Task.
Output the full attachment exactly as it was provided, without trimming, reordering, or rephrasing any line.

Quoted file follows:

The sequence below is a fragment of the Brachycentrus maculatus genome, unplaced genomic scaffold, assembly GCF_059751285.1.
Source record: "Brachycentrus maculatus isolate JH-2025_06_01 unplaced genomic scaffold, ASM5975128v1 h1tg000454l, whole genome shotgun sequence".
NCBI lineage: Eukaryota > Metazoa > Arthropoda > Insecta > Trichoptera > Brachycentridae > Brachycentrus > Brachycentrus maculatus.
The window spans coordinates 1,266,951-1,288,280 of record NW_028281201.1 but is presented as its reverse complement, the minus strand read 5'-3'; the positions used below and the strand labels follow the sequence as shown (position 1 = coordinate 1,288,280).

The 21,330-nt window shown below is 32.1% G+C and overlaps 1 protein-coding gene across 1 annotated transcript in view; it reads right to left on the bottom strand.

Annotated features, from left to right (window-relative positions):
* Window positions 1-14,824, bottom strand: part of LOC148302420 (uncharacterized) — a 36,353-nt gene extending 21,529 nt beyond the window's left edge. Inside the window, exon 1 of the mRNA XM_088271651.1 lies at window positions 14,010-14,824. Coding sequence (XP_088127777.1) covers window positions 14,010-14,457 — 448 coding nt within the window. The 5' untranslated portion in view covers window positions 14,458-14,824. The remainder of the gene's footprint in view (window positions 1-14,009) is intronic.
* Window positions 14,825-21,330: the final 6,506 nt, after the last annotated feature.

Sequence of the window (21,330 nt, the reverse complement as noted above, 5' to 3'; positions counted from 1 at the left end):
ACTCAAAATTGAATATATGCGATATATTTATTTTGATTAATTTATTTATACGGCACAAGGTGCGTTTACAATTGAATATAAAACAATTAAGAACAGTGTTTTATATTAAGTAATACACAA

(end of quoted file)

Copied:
The sequence below is a fragment of the Brachycentrus maculatus genome, unplaced genomic scaffold, assembly GCF_059751285.1.
Source record: "Brachycentrus maculatus isolate JH-2025_06_01 unplaced genomic scaffold, ASM5975128v1 h1tg000454l, whole genome shotgun sequence".
NCBI lineage: Eukaryota > Metazoa > Arthropoda > Insecta > Trichoptera > Brachycentridae > Brachycentrus > Brachycentrus maculatus.
The window spans coordinates 1,266,951-1,288,280 of record NW_028281201.1 but is presented as its reverse complement, the minus strand read 5'-3'; the positions used below and the strand labels follow the sequence as shown (position 1 = coordinate 1,288,280).

The 21,330-nt window shown below is 32.1% G+C and overlaps 1 protein-coding gene across 1 annotated transcript in view; it reads right to left on the bottom strand.

Annotated features, from left to right (window-relative positions):
* Window positions 1-14,824, bottom strand: part of LOC148302420 (uncharacterized) — a 36,353-nt gene extending 21,529 nt beyond the window's left edge. Inside the window, exon 1 of the mRNA XM_088271651.1 lies at window positions 14,010-14,824. Coding sequence (XP_088127777.1) covers window positions 14,010-14,457 — 448 coding nt within the window. The 5' untranslated portion in view covers window positions 14,458-14,824. The remainder of the gene's footprint in view (window positions 1-14,009) is intronic.
* Window positions 14,825-21,330: the final 6,506 nt, after the last annotated feature.

Sequence of the window (21,330 nt, the reverse complement as noted above, 5' to 3'; positions counted from 1 at the left end):
ACTCAAAATTGAATATATGCGATATATTTATTTTGATTAATTTATTTATACGGCACAAGGTGCGTTTACAATTGAATATAAAACAATTAAGAACAGTGTTTTATATTAAGTAATACACAA